Tuesday, January 30, 2007

"Well, hellhounds on your tail now, once again, Boy.
It's groping on your leg until it sleeps.
The emptiness will fill your heart with sorrow.
'Cause it's not what you make, it's what you leave."

In these words from the song "Misery", Green Day demonstrates an unsettlingly insightful knowledge of one of those fundamental truths of life that so many people lose sight of: too often, the circumstances of your life will not be driven by the effort you put in, day after day, to foster relationships, shape careers, and make what you want of your life. Too often, they will be determined by the moments where you think, feel, or pretend that these things aren't important to you.

Take a relationship that's had it's ups and downs, one that has proven it can weather frustration, anger and sorrow. But sprinkle in a dash of indignation, and you have a recipe for disaster. Take a lifelong goal, one that's driven you around every curve of your life, and see what happens when you let go of the wheel.

Take a friendship, one that's seen better days. Two people. A connection. Maybe one or both of them has gotten off the track. Maybe one of them seems to have stopped trying to find it again. And maybe the other says some things that she can't frankly remember whether or not she was right to say.

What he needs to understand is the way it feels to watch from the sidelines as something you care about lets go. What he needs to understand is that not putting forth that effort is like spitting in her face, telling her that something she loves isn't worth his time.

"Tough Love" is kind of the ugly stepchild of love. It's underappreciated, it looks different, and people act like it's not even a part of the family. There's this criteria to love that we, the media-minded, have put in play. It's gotta be soft yet supportive. It's gotta be intense but joyful. It's gotta be Barbie Dreamhouse pink and in frilly cursive lettering. It's gotta be a hallmark card or a teddy bear or a hug.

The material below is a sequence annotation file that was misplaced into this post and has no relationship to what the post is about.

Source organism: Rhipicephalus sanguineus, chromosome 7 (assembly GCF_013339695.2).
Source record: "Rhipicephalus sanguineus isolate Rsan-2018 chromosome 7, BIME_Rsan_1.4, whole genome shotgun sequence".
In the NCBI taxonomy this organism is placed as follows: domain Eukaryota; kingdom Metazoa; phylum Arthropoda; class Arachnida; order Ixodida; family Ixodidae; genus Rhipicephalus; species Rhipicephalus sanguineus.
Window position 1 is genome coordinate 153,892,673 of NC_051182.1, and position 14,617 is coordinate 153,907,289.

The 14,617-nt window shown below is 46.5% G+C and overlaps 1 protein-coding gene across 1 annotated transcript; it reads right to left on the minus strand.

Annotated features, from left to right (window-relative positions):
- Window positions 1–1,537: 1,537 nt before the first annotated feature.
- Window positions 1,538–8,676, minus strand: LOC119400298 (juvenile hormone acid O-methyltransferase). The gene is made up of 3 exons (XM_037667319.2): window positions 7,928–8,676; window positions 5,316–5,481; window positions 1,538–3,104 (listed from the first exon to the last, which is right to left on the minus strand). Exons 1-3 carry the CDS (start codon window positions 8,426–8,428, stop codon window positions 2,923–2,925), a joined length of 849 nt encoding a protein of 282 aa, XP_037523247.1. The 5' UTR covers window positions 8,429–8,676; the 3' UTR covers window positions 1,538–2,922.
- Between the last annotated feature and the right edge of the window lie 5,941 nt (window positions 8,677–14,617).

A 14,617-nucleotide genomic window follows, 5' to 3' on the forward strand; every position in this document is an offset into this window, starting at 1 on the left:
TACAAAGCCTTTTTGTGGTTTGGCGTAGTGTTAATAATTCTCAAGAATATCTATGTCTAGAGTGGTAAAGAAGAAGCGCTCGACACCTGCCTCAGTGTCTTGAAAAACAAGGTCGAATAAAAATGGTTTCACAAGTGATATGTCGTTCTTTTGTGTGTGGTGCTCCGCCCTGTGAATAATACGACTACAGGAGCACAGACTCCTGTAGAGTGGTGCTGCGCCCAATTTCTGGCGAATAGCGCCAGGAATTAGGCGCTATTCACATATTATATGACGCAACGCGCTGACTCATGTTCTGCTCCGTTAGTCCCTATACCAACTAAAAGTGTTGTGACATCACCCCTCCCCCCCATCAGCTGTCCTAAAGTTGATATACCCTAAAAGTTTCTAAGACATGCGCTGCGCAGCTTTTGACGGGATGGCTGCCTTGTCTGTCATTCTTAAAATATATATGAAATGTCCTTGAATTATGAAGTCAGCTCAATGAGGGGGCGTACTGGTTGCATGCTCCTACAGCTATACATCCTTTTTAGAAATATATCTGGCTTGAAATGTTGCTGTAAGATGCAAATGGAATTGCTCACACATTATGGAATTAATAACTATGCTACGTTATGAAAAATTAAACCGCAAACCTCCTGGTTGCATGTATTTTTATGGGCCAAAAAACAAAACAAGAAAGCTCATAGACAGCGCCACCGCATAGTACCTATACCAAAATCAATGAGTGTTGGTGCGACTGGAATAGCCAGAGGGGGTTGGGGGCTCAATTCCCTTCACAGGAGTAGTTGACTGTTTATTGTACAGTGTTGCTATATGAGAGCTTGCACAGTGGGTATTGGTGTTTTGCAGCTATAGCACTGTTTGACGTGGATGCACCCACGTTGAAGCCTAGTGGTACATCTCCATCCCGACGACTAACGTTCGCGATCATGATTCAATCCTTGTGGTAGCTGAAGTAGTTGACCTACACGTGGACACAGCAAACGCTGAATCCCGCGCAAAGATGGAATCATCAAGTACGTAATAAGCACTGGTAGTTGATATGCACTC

Whatever it is, it's certainly got nothing to do with concepts like "the truth hurts" or "it takes someone who cares about you to tell you what you don't want to hear." It's not about making someone take their medicine when they're sick, even if it tastes bad; making them clean up a mess when it's theirs. It's about politely ignoring someone's faults, even if they're more like fault lines. Whatever it is, it's definitely can't be looking someone straight in the eye and telling them they not only can do better, it's their responsibility to.

"Step one, you say 'We need to talk.'
He walks; you say 'Sit down. It's just a talk.'
He smiles politely back at you,
You stare politely right on through.
Some sort of window to your right
As he goes left and you stay right
Between the lines of fear and blame.
You begin to wonder why you came."

Later, if she is alone, she will wonder about all the things she was supposed to understand: how much he was hurting, how lost he felt. She'll have plenty of time to think about all the years between them and plenty of reminders in case she's not inclined: christmas songs they used to dance in the street to; phrases they used to use with each other over and over again, movies they watch, plans they made. Promises they made. She'll have plenty of time to think about those, and, without him there to force her to be defensive, she'll wonder. How much of what she said was below the belt, how much of what she did was in his best interest. How much of what she felt was really about him.

She won't have answers. Without him there, all she has is the questions.

"Where did I go wrong?
I lost a friend somewhere along in the bitterness."

There are no answers, probably, just a hundred different sides to the story and too many feelings too remember. His, hers, the poor unwanted stepchild's, and the seemingly absent viewpoint of Hallmark card love. In the end, there are only two things floating around her mind at night, when she's alone, that really ring true. It was both of our responsibility to do better. And this, this is what happens if you go too long letting yourself believe you don't care.

"I would have stayed up with you all night,
Had I known how to save a life."
~The Fray, How to Save a Life

On with it.